On the morning of Friday, July 8, John Russell made a winged friend.
Russell said the baby crow was sitting underneath a tree in his yard in St. Albert's Forest Lawn neighbourhood.
After a few hours, it looked as though the crow had been abandoned. Russell lined a shoe box with a blanket, scooped up the crow, and two soon became fast friends.
“He was super friendly,” said Russell, who became the crow's caretaker for a short time. “He got along well with my dog and my neighbour’s grandkids.”
Ragnar, as he affectionately dubbed the fledgling bird, often sat on Russell’s shoulder as they went for morning walks together past Richard S. Fowler school.
At home, if Ragnar was bored, he would hop into Russell’s lap to get attention.
Russell said it was surprising to see his dog, Achilles, and the baby crow get along so well.
“He’s [Achilles is] a Rottweiler/Belgian shepherd cross, so he intimidates a lot of things,” said Russell.
It seems Ragnar was as fearless as his Viking namesake.
Russell fed him a varied diet of seeds, watermelon, and even eggs. “He wasn’t a huge fan of scrambled eggs, but over-easy eggs seemed to make him happy.”
In addition to the Michelin-star cooking Ragnar ate, he also enjoyed taking care of Russell’s driveway ant population.
“He would stand between the two rival colonies and just pick at them,” Russell said with a laugh. “He looked like a little monster standing there eating the ants.”
Unfortunately, all good things must come to an end, and a week after meeting, Russell took Ragnar to WildNorth Wildlife Rescue and Rehabilitation Centre in Edmonton.
“There are lots of fledglings around this time of year,” said WildNorth executive director Dale Gienow. “Fledglings, which is the stage in a crow’s life where they get most of their feathers and get to about 80 per cent of their size, often make their way down to the ground for about a week before they learn to fly.”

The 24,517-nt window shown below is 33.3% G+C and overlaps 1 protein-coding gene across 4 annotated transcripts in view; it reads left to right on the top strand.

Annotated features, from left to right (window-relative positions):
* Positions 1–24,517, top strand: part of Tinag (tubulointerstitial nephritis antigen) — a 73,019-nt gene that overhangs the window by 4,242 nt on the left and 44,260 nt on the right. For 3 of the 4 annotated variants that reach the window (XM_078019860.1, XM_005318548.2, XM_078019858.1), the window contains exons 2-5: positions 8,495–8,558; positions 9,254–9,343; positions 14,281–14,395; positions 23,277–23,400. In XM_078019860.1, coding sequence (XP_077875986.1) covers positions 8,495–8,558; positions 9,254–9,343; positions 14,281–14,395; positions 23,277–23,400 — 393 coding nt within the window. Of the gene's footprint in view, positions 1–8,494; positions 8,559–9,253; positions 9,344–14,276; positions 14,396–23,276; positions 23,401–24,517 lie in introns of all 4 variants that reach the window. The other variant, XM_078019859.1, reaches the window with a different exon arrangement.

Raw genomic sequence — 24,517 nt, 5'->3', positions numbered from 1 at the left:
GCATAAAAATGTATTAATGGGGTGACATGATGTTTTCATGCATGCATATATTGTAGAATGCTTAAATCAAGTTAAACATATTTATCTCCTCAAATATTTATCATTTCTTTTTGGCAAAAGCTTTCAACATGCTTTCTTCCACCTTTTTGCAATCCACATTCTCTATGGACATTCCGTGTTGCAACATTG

Gienow said this often leads people to mistakenly taking care of fledgling birds that were just waiting for their mothers.
Fledgling crows such as Ragnar might have a little fuzz left on their heads from infancy, especially blue eyes, and soft, lighter flesh surrounding their mouths.
“People are very compassionate to baby birds, but it's best to exercise caution when it comes to wild animals,” said Gienow. “Birds that can imprint can suffer from irreparable damage if they imprint on a human, and too long being taken care of can impact their return to the wild.”
That isn’t to say it's always bad to care for a bird, but he said people should plan to take them to a rehabilitation centre as soon as possible.
“Wild animals are best kept just that – wild,” said Gienow.
Knowing that it was what was best for Ragnar, Russell was still heartbroken to part with his friend.
“I miss him already,” he said.
If you see an injured or abandoned animal, please call the WildNorth Wildlife Rescue and Rehabilitation Centre’s hotline at 780-914-4118.